How to Deal with Liars? Designing Intelligent Rule-Based Expert Systems to Increase Accuracy or Reduce Cost

dc.contributor.author Cai, Yuanfeng
dc.contributor.author Jiang, Zhengrui
dc.contributor.author Jiang, Zhengrui
dc.contributor.author Mookerjee, Vijay
dc.contributor.department Supply Chain Management
dc.date 2018-02-19T01:17:57.000
dc.date.accessioned 2020-07-02T06:25:03Z
dc.date.available 2020-07-02T06:25:03Z
dc.date.copyright Fri Jan 01 00:00:00 UTC 2016
dc.date.issued 2016-01-01
dc.description.abstract <p>Input distortion is a common problem faced by expert systems, particularly those deployed with a Web interface. In this study, we develop novel methods to distinguish liars from truth-tellers, and redesign rule-based expert systems to address such a problem. The four proposed methods are termed <em>split tree</em> (ST), <em>consolidated tree</em> (CT), <em>value-based split tree</em> (VST), and <em>value-based consolidated tree</em> (VCT), respectively. Among them, ST and CT aim to increase an expert system’s accuracy of recommendations, and VST and VCT attempt to reduce the misclassification cost resulting from incorrect recommendations. We observe that ST and VST are less efficient than CT and VCT in that ST and VST always require selected attribute values to be verified, whereas CT and VCT do not require value verification under certain input scenarios. We conduct experiments to compare the performances of the four proposed methods and two existing methods, i.e., the traditional <em>true tree</em> (TT) method that ignores input distortion and the <em>knowledge modification</em> (KM) method proposed in prior research. The results show that CT and ST consistently rank first and second, respectively, in maximizing the recommendation accuracy, and VCT and VST always lead to the lowest and second lowest misclassification cost. Therefore, CT and VCT should be the methods of choice in dealing with users’ lying behaviors. Furthermore, we find that KM is outperformed by not only the four proposed methods, but sometimes even by the TT method. This result further confirms the advantage necessity of differentiating liars from truth-tellers when both types of users exist in the population.</p>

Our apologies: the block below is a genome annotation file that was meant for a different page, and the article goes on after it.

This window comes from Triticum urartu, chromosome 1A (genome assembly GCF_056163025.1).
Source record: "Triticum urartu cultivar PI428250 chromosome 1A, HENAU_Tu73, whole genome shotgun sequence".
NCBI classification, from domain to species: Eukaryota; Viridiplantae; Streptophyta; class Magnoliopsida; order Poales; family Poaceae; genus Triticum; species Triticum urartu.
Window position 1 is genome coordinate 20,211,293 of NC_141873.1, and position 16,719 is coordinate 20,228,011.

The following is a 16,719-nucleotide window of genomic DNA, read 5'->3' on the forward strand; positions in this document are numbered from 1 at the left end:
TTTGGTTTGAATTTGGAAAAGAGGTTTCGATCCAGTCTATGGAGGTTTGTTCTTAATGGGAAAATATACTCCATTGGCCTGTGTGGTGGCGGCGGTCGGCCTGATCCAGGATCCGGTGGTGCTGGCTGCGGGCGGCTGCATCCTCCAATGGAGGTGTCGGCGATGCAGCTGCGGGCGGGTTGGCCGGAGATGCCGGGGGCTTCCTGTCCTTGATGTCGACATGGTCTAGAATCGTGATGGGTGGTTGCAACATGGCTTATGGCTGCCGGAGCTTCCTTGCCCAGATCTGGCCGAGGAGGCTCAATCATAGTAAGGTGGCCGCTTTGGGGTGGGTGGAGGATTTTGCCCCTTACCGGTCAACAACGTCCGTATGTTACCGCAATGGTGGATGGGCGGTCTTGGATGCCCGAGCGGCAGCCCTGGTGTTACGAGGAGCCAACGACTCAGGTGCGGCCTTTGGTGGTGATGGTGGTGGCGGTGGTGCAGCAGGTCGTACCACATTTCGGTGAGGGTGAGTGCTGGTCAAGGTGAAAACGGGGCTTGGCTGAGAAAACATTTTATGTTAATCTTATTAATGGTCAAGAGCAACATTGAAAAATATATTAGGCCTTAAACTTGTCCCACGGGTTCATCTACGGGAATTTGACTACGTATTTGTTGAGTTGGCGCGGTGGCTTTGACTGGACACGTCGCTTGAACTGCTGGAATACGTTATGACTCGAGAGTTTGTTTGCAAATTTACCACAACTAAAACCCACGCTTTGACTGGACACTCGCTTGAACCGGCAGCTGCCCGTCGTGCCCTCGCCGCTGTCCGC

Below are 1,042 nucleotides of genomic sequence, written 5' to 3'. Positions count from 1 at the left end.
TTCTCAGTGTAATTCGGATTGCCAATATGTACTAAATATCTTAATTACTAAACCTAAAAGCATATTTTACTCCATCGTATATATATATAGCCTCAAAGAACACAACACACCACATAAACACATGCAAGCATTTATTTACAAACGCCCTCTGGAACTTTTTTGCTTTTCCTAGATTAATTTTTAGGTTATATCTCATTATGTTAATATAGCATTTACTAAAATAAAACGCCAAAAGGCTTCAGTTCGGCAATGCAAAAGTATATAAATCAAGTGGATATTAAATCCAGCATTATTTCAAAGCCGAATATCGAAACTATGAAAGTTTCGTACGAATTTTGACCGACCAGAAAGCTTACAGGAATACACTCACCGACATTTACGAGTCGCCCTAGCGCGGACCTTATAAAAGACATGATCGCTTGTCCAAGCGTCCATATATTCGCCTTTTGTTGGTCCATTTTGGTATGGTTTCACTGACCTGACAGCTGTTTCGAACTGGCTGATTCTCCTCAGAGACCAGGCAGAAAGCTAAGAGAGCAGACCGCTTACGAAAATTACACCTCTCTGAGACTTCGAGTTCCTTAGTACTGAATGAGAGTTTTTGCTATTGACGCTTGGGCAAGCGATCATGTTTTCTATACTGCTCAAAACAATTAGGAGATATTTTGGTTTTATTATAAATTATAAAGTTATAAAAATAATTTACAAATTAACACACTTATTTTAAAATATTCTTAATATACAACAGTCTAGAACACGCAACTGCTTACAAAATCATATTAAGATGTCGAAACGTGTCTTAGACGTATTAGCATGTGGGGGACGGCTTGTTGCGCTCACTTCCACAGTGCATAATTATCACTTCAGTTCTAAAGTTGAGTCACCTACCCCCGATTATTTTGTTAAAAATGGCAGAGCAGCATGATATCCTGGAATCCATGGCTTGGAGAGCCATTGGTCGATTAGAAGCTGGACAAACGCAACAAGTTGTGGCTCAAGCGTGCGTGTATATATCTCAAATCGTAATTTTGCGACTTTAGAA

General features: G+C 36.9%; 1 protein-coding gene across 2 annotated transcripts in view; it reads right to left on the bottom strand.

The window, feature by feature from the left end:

dc.description.comments <p>This is an accepted manuscript published as 3. Cai , Y., Z. Jiang, V. Mookerjee. "How to Deal with Liars? Designing Intelligent Rule-Based Expert Systems to Increase Accuracy or Reduce Cost." INFORMS Journal on Computing, 2017; 29(2); 268-286. <a href="http://dx.doi.org/10.1287" target="_blank">10.1287/ijoc.2016.0728</a>. Posted with permission.</p>
dc.format.mimetype application/pdf
dc.identifier archive/lib.dr.iastate.edu/scm_pubs/30/
dc.identifier.articleid 1029
dc.identifier.contextkey 10984882
dc.identifier.s3bucket isulib-bepress-aws-west
dc.identifier.submissionpath scm_pubs/30
dc.identifier.uri https://dr.lib.iastate.edu/handle/20.500.12876/84571
dc.language.iso en
dc.source.bitstream archive/lib.dr.iastate.edu/scm_pubs/30/2016_JiangZ_HowDealLiers.pdf|||Fri Jan 14 23:27:33 UTC 2022
dc.source.uri 10.1287/ijoc.2016.0728
dc.subject.disciplines Business Intelligence
dc.subject.disciplines Management Information Systems
dc.subject.disciplines Marketing
dc.subject.disciplines Operations and Supply Chain Management
dc.subject.disciplines Technology and Innovation
dc.subject.keywords rule-base expert systems
dc.subject.keywords input distortion
dc.subject.keywords classification
dc.subject.keywords value-based methods
dc.title How to Deal with Liars? Designing Intelligent Rule-Based Expert Systems to Increase Accuracy or Reduce Cost
dc.type article
dc.type.genre article
dspace.entity.type Publication
relation.isAuthorOfPublication 1bc6119f-70fc-4d29-a55e-67199a177f4e
relation.isOrgUnitOfPublication ef3ab1b0-d571-4148-84dd-470ef1cdb17a
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